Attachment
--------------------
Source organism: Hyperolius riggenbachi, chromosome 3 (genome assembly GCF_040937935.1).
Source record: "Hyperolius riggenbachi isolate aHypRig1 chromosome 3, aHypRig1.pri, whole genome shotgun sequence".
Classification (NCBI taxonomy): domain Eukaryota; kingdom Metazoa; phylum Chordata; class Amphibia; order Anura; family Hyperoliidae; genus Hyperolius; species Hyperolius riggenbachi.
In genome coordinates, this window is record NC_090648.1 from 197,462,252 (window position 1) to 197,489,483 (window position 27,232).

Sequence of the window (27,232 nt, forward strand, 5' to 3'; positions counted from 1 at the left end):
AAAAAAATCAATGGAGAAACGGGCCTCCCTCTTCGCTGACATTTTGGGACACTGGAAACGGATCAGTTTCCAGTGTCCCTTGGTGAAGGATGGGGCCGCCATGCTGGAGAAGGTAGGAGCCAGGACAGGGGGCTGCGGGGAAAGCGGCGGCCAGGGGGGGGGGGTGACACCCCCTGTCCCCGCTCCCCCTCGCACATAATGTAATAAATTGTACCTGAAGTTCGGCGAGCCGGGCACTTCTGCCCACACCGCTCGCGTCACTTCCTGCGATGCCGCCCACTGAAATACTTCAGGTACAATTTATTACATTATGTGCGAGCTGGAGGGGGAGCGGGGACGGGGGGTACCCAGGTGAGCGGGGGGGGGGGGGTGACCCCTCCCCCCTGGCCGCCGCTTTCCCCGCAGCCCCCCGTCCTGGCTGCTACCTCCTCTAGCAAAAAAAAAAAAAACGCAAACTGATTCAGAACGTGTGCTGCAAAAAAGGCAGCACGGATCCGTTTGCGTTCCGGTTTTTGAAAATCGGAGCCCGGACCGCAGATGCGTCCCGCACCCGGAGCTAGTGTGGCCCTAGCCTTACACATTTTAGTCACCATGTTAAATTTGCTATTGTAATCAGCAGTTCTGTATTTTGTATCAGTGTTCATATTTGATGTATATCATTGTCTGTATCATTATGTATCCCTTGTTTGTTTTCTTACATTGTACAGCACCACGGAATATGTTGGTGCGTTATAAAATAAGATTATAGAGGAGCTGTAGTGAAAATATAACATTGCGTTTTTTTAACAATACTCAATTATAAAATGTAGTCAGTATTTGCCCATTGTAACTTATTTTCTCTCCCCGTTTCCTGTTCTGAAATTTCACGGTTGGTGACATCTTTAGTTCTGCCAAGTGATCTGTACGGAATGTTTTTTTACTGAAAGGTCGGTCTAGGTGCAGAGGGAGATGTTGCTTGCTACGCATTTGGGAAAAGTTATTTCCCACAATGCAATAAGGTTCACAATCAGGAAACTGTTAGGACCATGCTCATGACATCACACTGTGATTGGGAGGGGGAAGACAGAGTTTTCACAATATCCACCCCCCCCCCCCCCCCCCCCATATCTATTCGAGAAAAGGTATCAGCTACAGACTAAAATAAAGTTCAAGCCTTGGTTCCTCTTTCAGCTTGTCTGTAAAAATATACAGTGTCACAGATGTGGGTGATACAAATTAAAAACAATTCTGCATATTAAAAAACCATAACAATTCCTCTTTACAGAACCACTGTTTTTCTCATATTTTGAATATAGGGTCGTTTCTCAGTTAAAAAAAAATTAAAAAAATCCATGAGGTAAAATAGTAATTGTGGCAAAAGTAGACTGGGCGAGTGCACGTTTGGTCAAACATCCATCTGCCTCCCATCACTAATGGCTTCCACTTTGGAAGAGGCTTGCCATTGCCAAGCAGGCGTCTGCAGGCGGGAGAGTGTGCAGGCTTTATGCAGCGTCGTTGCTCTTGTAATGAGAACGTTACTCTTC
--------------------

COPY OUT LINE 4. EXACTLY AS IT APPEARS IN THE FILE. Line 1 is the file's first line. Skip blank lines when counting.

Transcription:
In genome coordinates, this window is record NC_090648.1 from 197,462,252 (window position 1) to 197,489,483 (window position 27,232).